INGA Newsletter

Genitalia Dissection


A label with a unique slide number is affixed to the specimen selected for dissection, and a second label with the same number accompanies the abdomen throughout the dissection. A log book is maintained to record the slide number, family, species, sex, specimen data (minimum of collection location), name of dissector, and collection repository. The abdomen is removed from a mounted specimen using curved forceps that are gently pressed on the venter of the caudal end, placed into a vial tube with 5ml of 10% potassium hydroxide (KOH) solution, and soaked overnight or longer until extraneous tissue is digested. The softened abdomen is transferred to a watch-glass containing 5ml of glacial acetic acid. The scales and macerated contents of the abdomen is removed by using curved forceps and a camel’s hair brush (size 000) that has the hairs cut to about 5mm long. The descaled abdomen is cleaned further in 20% ethyl alcohol, and the genitalia is separated from the abdomen with forceps and needles. The genitalia are stained with eosin for a few seconds and then with chlorosol black for a few seconds. Following dehydration in 75% ethyl alcohol, the genitalia and abdomen are transferred to 100% ethyl alcohol and hardened overnight. The genitalia and abdomen are mounted in 1-2 drops of Euparal on a microscope slide, and the preparation is covered by a cover slip. A slide label with the preparation number and specimen data are attached, and the slide is air dried at room temperature.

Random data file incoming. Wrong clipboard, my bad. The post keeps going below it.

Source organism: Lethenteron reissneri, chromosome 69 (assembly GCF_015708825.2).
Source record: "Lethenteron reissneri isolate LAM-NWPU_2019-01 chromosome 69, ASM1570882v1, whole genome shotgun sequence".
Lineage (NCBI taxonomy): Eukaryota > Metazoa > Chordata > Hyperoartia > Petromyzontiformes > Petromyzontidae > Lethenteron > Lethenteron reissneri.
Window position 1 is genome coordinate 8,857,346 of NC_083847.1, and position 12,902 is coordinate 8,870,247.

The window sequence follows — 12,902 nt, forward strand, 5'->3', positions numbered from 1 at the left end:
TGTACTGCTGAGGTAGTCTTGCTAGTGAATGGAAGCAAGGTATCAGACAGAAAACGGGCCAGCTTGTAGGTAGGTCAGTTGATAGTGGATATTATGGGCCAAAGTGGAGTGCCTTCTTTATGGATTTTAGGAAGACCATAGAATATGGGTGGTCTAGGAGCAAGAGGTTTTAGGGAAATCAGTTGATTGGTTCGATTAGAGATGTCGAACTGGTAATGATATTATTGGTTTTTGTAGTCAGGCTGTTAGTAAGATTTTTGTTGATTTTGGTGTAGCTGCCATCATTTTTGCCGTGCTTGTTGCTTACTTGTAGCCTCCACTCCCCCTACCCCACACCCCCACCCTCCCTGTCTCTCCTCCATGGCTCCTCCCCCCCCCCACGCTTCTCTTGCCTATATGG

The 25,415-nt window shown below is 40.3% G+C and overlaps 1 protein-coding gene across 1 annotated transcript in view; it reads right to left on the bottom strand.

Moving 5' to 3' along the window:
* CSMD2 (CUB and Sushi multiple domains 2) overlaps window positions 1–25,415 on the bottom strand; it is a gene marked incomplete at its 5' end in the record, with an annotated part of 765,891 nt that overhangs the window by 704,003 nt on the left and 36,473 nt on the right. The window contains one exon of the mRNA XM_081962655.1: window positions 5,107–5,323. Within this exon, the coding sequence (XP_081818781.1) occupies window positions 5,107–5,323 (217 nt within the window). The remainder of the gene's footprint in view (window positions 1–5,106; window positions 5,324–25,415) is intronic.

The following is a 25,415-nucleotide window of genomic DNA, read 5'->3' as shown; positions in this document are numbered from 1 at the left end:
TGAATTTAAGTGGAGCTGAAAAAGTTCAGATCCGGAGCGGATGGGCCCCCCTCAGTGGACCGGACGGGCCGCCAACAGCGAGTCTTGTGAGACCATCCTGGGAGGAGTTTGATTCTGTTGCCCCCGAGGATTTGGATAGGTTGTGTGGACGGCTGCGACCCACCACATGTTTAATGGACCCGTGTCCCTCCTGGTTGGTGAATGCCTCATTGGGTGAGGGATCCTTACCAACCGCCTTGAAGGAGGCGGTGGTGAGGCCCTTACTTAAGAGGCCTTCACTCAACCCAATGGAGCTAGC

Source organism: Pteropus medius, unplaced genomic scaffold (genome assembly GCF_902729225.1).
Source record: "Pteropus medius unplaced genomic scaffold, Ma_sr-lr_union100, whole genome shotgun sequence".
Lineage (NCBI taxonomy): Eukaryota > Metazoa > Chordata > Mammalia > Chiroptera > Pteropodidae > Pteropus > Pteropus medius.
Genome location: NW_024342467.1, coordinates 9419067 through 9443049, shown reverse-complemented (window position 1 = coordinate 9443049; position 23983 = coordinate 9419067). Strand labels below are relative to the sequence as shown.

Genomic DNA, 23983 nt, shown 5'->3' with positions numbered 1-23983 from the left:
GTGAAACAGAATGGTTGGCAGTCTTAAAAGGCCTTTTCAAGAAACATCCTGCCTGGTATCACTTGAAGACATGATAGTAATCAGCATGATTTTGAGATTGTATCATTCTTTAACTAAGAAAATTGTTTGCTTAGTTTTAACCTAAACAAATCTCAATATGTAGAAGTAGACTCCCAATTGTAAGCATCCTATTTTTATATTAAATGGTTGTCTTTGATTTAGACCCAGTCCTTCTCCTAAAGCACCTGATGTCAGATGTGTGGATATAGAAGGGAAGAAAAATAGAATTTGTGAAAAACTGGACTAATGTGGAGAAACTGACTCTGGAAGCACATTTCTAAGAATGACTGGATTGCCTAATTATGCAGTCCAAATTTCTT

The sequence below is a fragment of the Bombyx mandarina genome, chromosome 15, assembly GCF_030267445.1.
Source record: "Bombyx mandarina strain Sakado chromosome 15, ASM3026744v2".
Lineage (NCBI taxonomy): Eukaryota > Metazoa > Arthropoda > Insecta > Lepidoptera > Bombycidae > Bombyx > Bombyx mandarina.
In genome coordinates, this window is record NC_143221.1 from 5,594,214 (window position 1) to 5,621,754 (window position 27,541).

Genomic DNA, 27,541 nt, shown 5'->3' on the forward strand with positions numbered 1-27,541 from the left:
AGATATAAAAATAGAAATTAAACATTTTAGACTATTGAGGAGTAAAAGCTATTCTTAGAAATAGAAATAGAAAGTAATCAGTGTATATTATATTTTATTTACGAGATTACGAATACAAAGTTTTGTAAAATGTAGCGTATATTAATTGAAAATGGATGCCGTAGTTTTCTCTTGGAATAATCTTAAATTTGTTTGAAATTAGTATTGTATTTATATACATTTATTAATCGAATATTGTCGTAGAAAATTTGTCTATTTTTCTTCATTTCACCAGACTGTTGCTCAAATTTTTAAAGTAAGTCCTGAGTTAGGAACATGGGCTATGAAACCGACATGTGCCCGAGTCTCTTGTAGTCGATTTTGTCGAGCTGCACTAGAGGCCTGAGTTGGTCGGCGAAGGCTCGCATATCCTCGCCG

Please view the video provided below for a demonstration of how to dissect moth genitalia. Although the video is about dissecting a moth in a different group, the same basic techniques are used.

Video of the Dissection of the Male Genitalia of the Cactus Moth, Cactoblastis cactorum

(This is an embedded Youtube video; if you cannot view this, please click here: MPEG-4)

by Richard L. Brown, Sangmi Lee, and Joe A. MacGown

This video describes tools, supplies, and techniques for dissecting the male genitalia of the cactus moth, Cactoblastis cactorum.  Structures of the genitalia can be used to differentiate Cactoblastis cactorum from other species of cactus feeding moths. The cactus moth is native to South America, but has been used as a biological control agent in Australian and other areas to control introduced species of prickly pear cactus. This moth was first detected in the Florida Keys in 1989.  It has since spread northward on the Atlantic Coast to South Carolina and westward on the Gulf Coast.  In 2008 it was detected on the coastal islands of Mississippi, and in 2009 in was detected in Jefferson Parish, Louisiana. This species is an imminent threat to native cactus and the desert ecosystem in southwestern United States as well as to cultivated cactus in Mexico.

 

Video of the Dissection of the Female Genitalia of the Cactus Moth, Cactoblastis cactorum

(This is an embedded Youtube video; if you cannot view this, please click here: MPEG-4)

by Richard L. Brown, Sangmi Lee, and Joe A. MacGown

This video describes tools, supplies, and techniques for dissecting the female genitalia of the cactus moth, Cactoblastis cactorum